7 Virtual Learning Success Tips
Throughout the United States, many students are experiencing the school year in a new way — through virtual learning. We asked leading educational expert Dr. Bob Dillon how parents, caregivers, and schools can best support these students. Here are seven tips Dr. Dillon recommends educators and parents consider when supporting virtual learners at home. Integrate them into your teaching practices and share them with parents.
Create a Comfortable Learning Space
A virtual student’s at-home learning space doesn’t have to be fancy, but it should be clean and accessible, i.e., if they are set up at the kitchen table, last night’s dinner should be cleared from the table. Parents and students should declutter the space and make sure supplies are available and near. If they can, they should move the space closer to natural light.
Parents can provide or adapt seating options so they are comfortable. For example, they can add a cushion to a kitchen chair or provide a stool that wobbles. The key is that they keep talking to their child to make sure they are comfortable during virtual learning.
It is really difficult for students to sit in the same spot for six or seven hours staring at a screen. Make sure you encourage them to take breaks, go outside for a walk, run around, and get some fresh air.
Students at school benefit from active seating, and so can students at home. Parents can repurpose exercise balls for their children to sit on while working at home. This will help them expend extra energy and focus on their academic work.
Let Students Decide Where They Learn Best
Logging onto video meetings all day every day can start to feel extremely redundant. Having a place to work while seated, a spot to work on the floor, and a workspace at a standing height offers good movement for students. Encourage parents to offer these choices if they can and keep talking to their children about where they learn best. Maybe their student likes doing math in their bedroom but science at the kitchen table. Allowing them to have some choice and variety helps break up the monotony of a virtual school day.
If families have multiple children and have available space, they can do a noisy room and a quieter room. There can be a space for electronics and a space for low-Fi activities. This can also help keep siblings from annoying each other.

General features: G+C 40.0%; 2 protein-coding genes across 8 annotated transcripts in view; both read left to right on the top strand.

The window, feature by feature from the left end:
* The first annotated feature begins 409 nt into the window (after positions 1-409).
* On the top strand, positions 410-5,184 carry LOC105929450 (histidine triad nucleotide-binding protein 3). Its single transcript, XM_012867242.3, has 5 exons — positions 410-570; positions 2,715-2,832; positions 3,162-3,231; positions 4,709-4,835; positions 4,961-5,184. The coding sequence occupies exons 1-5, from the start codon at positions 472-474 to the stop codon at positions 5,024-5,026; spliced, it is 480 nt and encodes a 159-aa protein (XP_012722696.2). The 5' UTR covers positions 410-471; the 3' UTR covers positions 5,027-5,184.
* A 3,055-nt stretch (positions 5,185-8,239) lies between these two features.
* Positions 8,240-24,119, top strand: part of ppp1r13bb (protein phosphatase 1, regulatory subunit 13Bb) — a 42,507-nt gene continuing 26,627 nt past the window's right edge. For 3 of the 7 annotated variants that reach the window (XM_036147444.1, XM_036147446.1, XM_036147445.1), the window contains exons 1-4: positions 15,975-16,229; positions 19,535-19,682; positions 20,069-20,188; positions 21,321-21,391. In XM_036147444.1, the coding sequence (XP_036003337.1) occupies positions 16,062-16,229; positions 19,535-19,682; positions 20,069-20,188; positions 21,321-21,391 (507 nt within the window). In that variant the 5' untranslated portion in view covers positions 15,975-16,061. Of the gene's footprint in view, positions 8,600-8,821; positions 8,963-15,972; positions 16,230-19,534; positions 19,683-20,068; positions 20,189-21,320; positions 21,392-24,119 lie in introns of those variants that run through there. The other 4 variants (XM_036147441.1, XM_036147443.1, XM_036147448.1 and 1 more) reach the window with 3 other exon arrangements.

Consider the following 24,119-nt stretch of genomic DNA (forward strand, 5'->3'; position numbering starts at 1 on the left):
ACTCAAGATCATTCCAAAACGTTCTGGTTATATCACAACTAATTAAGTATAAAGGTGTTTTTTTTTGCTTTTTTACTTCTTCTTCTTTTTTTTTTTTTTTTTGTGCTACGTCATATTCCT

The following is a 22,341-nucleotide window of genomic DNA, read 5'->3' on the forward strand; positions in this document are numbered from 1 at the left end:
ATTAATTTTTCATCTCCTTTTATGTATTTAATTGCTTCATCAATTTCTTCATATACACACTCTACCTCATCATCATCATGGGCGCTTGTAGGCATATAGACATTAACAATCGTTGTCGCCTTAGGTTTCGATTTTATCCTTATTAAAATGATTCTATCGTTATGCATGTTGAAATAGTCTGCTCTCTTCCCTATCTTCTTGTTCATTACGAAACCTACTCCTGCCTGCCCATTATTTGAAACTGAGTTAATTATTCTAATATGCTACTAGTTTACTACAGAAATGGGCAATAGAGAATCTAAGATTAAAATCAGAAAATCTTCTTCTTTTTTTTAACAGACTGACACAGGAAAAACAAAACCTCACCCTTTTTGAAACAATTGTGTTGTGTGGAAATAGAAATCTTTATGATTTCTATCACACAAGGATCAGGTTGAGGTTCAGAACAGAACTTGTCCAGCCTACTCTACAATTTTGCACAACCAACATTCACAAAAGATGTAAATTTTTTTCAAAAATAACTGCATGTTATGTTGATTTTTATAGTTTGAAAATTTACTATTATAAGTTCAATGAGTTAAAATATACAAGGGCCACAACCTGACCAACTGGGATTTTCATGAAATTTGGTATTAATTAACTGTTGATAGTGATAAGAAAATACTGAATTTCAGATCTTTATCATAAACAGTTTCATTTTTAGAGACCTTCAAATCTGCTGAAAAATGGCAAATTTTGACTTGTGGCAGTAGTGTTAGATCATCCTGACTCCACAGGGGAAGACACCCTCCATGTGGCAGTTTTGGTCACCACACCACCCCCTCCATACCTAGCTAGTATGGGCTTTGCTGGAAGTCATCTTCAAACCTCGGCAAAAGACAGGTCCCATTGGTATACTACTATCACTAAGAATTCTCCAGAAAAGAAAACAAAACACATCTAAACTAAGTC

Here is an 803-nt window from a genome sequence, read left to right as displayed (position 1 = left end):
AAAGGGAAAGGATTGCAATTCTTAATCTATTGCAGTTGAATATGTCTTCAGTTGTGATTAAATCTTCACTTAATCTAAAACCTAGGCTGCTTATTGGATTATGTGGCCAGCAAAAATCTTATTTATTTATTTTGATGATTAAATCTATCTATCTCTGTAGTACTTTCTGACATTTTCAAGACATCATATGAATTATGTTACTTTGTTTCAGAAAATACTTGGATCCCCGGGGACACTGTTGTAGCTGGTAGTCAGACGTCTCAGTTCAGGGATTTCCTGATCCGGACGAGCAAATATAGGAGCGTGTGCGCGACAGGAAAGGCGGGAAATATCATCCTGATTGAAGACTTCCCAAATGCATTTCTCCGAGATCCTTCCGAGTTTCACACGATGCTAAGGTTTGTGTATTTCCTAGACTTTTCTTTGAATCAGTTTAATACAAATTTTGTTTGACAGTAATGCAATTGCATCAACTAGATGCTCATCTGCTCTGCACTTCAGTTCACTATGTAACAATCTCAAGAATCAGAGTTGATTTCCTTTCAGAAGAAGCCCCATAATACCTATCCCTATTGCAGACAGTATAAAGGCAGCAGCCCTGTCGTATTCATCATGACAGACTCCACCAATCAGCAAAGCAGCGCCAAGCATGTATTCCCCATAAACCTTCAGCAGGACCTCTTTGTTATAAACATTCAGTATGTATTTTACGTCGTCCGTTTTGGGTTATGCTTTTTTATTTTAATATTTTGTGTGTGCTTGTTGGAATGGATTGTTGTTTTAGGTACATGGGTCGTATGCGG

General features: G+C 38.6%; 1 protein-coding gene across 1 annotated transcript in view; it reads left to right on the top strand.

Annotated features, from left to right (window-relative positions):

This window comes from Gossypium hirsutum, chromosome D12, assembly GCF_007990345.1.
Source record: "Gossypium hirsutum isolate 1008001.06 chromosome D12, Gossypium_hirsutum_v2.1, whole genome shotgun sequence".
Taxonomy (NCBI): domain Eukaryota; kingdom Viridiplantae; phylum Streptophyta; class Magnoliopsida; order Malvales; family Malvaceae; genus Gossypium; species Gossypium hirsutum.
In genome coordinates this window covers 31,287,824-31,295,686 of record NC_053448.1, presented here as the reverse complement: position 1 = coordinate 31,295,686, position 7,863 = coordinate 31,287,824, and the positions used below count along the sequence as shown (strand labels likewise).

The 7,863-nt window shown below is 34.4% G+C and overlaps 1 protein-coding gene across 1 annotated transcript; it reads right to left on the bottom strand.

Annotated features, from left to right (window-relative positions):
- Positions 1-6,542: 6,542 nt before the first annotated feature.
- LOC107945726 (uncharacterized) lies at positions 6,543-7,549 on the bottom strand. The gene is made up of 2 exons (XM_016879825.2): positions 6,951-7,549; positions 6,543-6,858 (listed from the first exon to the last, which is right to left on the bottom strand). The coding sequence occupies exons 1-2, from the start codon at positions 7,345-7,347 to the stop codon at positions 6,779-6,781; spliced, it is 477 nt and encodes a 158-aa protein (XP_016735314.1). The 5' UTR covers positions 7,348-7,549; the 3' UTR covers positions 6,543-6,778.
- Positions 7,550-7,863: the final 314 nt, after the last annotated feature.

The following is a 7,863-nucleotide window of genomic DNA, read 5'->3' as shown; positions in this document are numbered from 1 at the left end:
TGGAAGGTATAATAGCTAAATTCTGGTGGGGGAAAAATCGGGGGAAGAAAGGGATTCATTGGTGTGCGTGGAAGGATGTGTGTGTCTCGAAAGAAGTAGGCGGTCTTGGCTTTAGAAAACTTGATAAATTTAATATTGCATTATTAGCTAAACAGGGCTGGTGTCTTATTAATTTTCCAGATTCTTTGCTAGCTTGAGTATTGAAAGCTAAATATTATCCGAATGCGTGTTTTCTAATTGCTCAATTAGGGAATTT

Provide Writable Surfaces
When kids are drawing and sketching, it transfers information from short-term memory to long-term memory. Whiteboards are perfect for this. They can be on the wall or just a portable whiteboard that a student can use on their lap.
Have Conversations About the Learning Experience at Home
Educators should be talking to families about how to get the most out of virtual learning, and they should be giving families permission to do things differently. This situation is much more complex than a normal school year.
Some learning environments at home are tough places to learn. Educators should have deep empathy that many homes do not offer optimal environments to sit in front of a screen all day and get things done on time. There should be ongoing conversations between parents and their child’s teachers.
Reconsider Your Camera Policy
Many people have been asking if teachers should make students turn their cameras on or let them leave them off. A blanket answer to this question would be the wrong answer. Just like many other parts of learning, we need to personalize our response and make concessions for safety and health.
Mandating that the camera be on to prove engagement proves nothing. And, for many students, showcasing the living space behind them is a huge vulnerability. We’re seeing a lot of students who are being intentional about their backs being against a wall. We need to make sure we’re helping to preserve their dignity so they can be ready to learn.
If you’re using Zoom, one answer would be to allow students to put a virtual background on. Another is to have individual conversations with students about what the experience is like for you as a teacher. For example, as an instructor, when my students have cameras on, it helps my energy and feedback cycle, and it helps me know when I’m losing people’s attention. Explain that to students; tell them, “Turning your camera on helps me, and this is why.”
Offer Some Grace
There is a quick level of exhaustion that comes from being on a screen all day. Students and teachers alike are jumping from video conferences to email to other online tools. We’re all being forced to balance screen time with more screen time.
We need to remember that all of us are human — we may need to take breaks, go get a drink of water, or go to the bathroom. Teachers, families, and students have to allow for that and spend less time apologizing.
We’re all in this together.
Hear more about creating engaging at-home learning spaces in the Demco Open Book Webcast below.